Combat Jack

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Combat Jack
Born Reginald Joseph Ossé
(1964-07-08)July 8, 1964
Brooklyn, New York, United States
Died December 20, 2017(2017-12-20) (aged 53)
Brooklyn, New York, United States
Nationality American
Other names Combat Jack
Occupation
  • Attorney
  • executive
  • journalist
  • editor
  • podcaster
Years active 1989–2017

Reginald Joseph Ossé (July 8, 1964 – December 20, 2017),[1] known professionally as Combat Jack, was an American hip hop music attorney, executive, journalist, editor and podcaster.[2] He was the former managing editor of The Source. He was the host of the podcast The Combat Jack Show and founding partner of the Loud Speakers Podcast network. He was also the host of the Complex TV show version of the Combat Jack Show podcast.

Career[edit]

A first-generation Haitian-American, Ossé was born in Brooklyn, New York city[3] on July 8, 1964 and graduated from Cornell University.[4] There at the university, he became a member of Kappa Xi chapter of Phi Beta Sigma fraternity. He later received his law degree from Georgetown University Law Center.[5] He has represented hip-hop producers and entertainers, such as Jay Z, Damon Dash, Roc-a-fella Records, DJ Clark Kent, Nice & Smooth, Capone-N-Noreaga, Deric "D. Dot" Angelettie, Ski Beatz, and others, starting from an internship in legal affairs for Def Jam Recordings[6] in 1989. After 12 years of practicing law in the music industry, he retired and wrote Bling,[7] a book documenting hip-hop's history and fascination with jewelry. He also served as the Vice President of Audio/Music DVD at MTV Networks[8] and later managing editor of The Source.[9]

Ossé has blogged for byroncrawford.com, ihiphop.com, xxlmag.com, and his own site - daily-math.com. He began hosting The Combat Jack Show, an internet radio show dedicated to hip-hop discussions and interviews, in August 2010. Combat Jack's co-hosts include Dallas Penn, Premium Pete, DJ Benhameen, AKing, and Just Blaze.

In 2013, The Combat Jack Show became the flagship of a network of podcasts founded by Ossé known as the Loud Speakers Network,[10] which also includes The Read, hosted by Kid Fury and Crissle,[10] The Brilliant Idiots, and FanBros, hosted by DJ Benhameen.[11]

Death[edit]

Combat Jack died at a hospital from colon cancer in Brooklyn on the morning of December 20, 2017[3][12] just two months after announcing he had been diagnosed with the cancer.[13] He is survived by his 4 children.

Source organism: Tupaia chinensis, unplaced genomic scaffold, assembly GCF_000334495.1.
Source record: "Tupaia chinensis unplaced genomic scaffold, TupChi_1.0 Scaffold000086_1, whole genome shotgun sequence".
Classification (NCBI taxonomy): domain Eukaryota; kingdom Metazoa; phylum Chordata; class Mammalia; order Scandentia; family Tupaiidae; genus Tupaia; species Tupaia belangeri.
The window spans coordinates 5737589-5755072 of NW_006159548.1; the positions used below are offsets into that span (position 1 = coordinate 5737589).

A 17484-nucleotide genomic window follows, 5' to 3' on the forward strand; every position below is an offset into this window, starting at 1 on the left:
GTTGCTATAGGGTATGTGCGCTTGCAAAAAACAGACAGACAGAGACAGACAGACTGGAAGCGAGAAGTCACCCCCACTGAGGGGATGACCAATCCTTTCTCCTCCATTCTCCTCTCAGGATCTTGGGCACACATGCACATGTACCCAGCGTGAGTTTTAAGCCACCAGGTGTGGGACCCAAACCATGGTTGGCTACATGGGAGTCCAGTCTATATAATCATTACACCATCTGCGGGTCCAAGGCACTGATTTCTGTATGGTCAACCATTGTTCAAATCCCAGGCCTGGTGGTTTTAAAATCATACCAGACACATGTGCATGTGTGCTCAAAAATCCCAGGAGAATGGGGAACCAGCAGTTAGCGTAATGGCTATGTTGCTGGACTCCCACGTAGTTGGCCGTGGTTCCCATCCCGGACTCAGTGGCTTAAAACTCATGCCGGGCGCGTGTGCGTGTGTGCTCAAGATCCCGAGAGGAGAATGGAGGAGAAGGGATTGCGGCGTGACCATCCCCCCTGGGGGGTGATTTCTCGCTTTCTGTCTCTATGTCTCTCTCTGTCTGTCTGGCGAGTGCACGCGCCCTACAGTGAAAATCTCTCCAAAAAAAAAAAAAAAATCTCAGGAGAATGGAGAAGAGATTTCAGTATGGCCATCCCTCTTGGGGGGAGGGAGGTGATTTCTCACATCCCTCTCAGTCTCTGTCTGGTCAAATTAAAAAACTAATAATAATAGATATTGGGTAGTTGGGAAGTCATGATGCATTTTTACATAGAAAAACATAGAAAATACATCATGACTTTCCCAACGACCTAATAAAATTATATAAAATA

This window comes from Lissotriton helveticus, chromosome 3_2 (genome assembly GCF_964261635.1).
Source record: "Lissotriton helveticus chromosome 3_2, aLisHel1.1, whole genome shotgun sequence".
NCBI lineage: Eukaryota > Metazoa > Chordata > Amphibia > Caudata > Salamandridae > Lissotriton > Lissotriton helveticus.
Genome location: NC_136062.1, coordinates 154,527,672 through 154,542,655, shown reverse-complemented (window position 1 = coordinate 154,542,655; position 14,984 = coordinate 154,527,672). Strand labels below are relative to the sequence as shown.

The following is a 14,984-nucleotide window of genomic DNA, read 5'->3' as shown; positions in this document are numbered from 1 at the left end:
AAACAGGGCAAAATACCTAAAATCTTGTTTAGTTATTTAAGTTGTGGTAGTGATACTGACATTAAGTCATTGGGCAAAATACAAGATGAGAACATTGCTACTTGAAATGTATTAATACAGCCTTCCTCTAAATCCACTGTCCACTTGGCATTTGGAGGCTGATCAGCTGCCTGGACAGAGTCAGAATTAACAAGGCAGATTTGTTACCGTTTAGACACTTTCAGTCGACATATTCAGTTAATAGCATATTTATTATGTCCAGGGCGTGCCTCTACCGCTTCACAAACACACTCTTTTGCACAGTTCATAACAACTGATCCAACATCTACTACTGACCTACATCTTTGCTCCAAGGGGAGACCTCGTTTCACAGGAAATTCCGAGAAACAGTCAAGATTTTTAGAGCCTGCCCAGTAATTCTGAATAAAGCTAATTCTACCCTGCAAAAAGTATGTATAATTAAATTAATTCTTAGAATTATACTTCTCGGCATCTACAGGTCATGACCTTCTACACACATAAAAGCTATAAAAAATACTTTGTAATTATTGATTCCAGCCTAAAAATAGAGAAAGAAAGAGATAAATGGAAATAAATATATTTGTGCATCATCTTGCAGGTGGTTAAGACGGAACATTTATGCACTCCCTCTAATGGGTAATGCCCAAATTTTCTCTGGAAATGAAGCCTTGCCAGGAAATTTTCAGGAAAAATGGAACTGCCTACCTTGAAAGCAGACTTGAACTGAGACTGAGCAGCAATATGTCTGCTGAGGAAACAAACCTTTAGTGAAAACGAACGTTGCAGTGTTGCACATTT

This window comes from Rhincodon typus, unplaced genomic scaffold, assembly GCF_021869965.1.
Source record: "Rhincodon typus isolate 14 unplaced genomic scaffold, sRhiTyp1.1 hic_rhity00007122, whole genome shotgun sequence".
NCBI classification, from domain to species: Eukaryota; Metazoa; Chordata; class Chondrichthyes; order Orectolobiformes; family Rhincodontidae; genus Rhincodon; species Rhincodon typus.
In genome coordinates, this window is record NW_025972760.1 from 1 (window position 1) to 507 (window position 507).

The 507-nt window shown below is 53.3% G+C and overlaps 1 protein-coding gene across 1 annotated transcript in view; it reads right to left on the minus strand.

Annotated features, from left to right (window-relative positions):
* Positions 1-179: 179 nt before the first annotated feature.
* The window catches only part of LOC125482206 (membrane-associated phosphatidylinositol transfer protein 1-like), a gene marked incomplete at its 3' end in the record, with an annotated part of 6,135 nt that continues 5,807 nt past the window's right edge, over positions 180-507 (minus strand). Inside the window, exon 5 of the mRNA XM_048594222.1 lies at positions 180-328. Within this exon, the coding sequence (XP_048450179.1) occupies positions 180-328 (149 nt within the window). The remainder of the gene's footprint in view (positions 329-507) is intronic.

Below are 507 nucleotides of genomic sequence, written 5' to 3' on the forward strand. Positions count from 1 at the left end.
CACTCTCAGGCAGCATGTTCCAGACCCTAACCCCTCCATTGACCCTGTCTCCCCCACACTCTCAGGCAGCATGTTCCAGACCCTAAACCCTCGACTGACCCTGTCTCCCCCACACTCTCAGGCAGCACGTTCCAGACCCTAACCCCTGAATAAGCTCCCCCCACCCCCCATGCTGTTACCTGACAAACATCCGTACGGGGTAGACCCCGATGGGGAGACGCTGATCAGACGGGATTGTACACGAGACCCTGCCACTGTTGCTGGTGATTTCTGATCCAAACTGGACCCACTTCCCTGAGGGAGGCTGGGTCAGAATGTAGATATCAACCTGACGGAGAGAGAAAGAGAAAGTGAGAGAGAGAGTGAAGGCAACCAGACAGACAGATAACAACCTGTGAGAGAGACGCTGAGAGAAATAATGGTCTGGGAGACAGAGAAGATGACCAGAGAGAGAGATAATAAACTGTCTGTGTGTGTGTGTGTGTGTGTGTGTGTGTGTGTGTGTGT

References[edit]

  1. ^ Wilson, Janday (6 October 2014). "So What Do You Do, Reggie Ossé, Host of The Combat Jack Show?". Fishbowl NY. 
  2. ^ "Reggie 'Combat Jack' Ossé, Hip-Hop Journalist And Podcaster, Dies At 53". NPR.org. Retrieved 21 December 2017. 
  3. ^ a b Knopper, Steve (20 December 2017). "Remembering Reggie 'Combat Jack' Ossé, Who Turned A Passion For Music Into a Pioneering Podcast Career". Billboard. 
  4. ^ https://www.nytimes.com/2017/12/21/obituaries/combat-jack-dead-reggie-osse.html
  5. ^ Westhoff, Ben (11 March 2015). "Meet Combat Jack: how hip-hop's podcast king gets artists to open up". The Guardian. 
  6. ^ Sanchez, Andre (4 July 2009). "An Interview with Reggie Osse". Limité Magazine. Archived from the original on 5 March 2016. 
  7. ^ Ossé, Reggie; Tolliver, Gabriel A. (2006). Bling: The Hip-Hop Jewelry Book. New York: Bloomsbury. ISBN 1582345589. 
  8. ^ "Archived copy" (PDF). Archived from the original (PDF) on 2012-03-28. Retrieved 2011-07-28. 
  9. ^ "The Source Magazine and TheSource.com Announce New Managing Editor". PR Newswire. 11 January 2011. 
  10. ^ a b Sands, Darren (24 July 2013). "Kid Fury: The Kid Stays in the Picture: Kid Fury's Journey From YouTuber to Black Twitter Kingmaker - Pop-culture truth-teller rides the podcast wave". New York Observer. Retrieved 14 July 2014. 
  11. ^ "Combat Jack – S ∆ M M U S - OFFICIAL". Sammusmusic.com. Retrieved 20 December 2017. 
  12. ^ "Hip-Hop Legend Combat Jack Has Died". Spin.com. 20 December 2017. Retrieved 20 December 2017. 
  13. ^ Parker, Najja (20 December 2017). "Fans and celebrities reflect on legacy of Combat Jack after news of his death". The Atlanta Journal-Constitution. 

External links[edit]